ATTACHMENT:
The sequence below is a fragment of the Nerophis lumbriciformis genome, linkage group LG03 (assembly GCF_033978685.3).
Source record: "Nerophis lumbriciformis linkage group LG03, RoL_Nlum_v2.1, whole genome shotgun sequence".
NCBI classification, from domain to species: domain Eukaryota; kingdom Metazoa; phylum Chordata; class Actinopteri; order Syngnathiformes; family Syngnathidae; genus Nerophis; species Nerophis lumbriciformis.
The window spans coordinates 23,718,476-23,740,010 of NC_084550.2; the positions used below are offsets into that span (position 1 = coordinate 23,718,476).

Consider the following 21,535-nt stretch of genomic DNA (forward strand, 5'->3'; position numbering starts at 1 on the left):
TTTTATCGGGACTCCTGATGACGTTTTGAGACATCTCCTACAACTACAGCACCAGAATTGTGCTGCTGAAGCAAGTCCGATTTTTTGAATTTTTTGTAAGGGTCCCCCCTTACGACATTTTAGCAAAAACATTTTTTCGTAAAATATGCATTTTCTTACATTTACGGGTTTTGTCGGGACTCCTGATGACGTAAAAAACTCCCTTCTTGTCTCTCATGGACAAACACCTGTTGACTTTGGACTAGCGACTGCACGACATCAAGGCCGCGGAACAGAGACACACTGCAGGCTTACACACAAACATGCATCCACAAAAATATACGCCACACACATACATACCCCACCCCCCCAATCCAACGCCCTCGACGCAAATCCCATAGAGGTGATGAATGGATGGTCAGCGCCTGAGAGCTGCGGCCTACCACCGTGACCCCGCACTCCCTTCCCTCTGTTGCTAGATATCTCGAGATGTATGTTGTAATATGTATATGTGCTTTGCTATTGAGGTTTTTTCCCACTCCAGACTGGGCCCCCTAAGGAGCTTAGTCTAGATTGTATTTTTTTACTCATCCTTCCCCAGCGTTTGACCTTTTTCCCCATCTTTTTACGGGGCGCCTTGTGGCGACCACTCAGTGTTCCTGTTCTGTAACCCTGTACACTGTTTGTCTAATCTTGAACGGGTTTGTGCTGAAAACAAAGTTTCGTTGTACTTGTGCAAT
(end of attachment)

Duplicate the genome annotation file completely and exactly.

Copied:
The sequence below is a fragment of the Nerophis lumbriciformis genome, linkage group LG03 (assembly GCF_033978685.3).
Source record: "Nerophis lumbriciformis linkage group LG03, RoL_Nlum_v2.1, whole genome shotgun sequence".
NCBI classification, from domain to species: domain Eukaryota; kingdom Metazoa; phylum Chordata; class Actinopteri; order Syngnathiformes; family Syngnathidae; genus Nerophis; species Nerophis lumbriciformis.
The window spans coordinates 23,718,476-23,740,010 of NC_084550.2; the positions used below are offsets into that span (position 1 = coordinate 23,718,476).

Consider the following 21,535-nt stretch of genomic DNA (forward strand, 5'->3'; position numbering starts at 1 on the left):
TTTTATCGGGACTCCTGATGACGTTTTGAGACATCTCCTACAACTACAGCACCAGAATTGTGCTGCTGAAGCAAGTCCGATTTTTTGAATTTTTTGTAAGGGTCCCCCCTTACGACATTTTAGCAAAAACATTTTTTCGTAAAATATGCATTTTCTTACATTTACGGGTTTTGTCGGGACTCCTGATGACGTAAAAAACTCCCTTCTTGTCTCTCATGGACAAACACCTGTTGACTTTGGACTAGCGACTGCACGACATCAAGGCCGCGGAACAGAGACACACTGCAGGCTTACACACAAACATGCATCCACAAAAATATACGCCACACACATACATACCCCACCCCCCCAATCCAACGCCCTCGACGCAAATCCCATAGAGGTGATGAATGGATGGTCAGCGCCTGAGAGCTGCGGCCTACCACCGTGACCCCGCACTCCCTTCCCTCTGTTGCTAGATATCTCGAGATGTATGTTGTAATATGTATATGTGCTTTGCTATTGAGGTTTTTTCCCACTCCAGACTGGGCCCCCTAAGGAGCTTAGTCTAGATTGTATTTTTTTACTCATCCTTCCCCAGCGTTTGACCTTTTTCCCCATCTTTTTACGGGGCGCCTTGTGGCGACCACTCAGTGTTCCTGTTCTGTAACCCTGTACACTGTTTGTCTAATCTTGAACGGGTTTGTGCTGAAAACAAAGTTTCGTTGTACTTGTGCAAT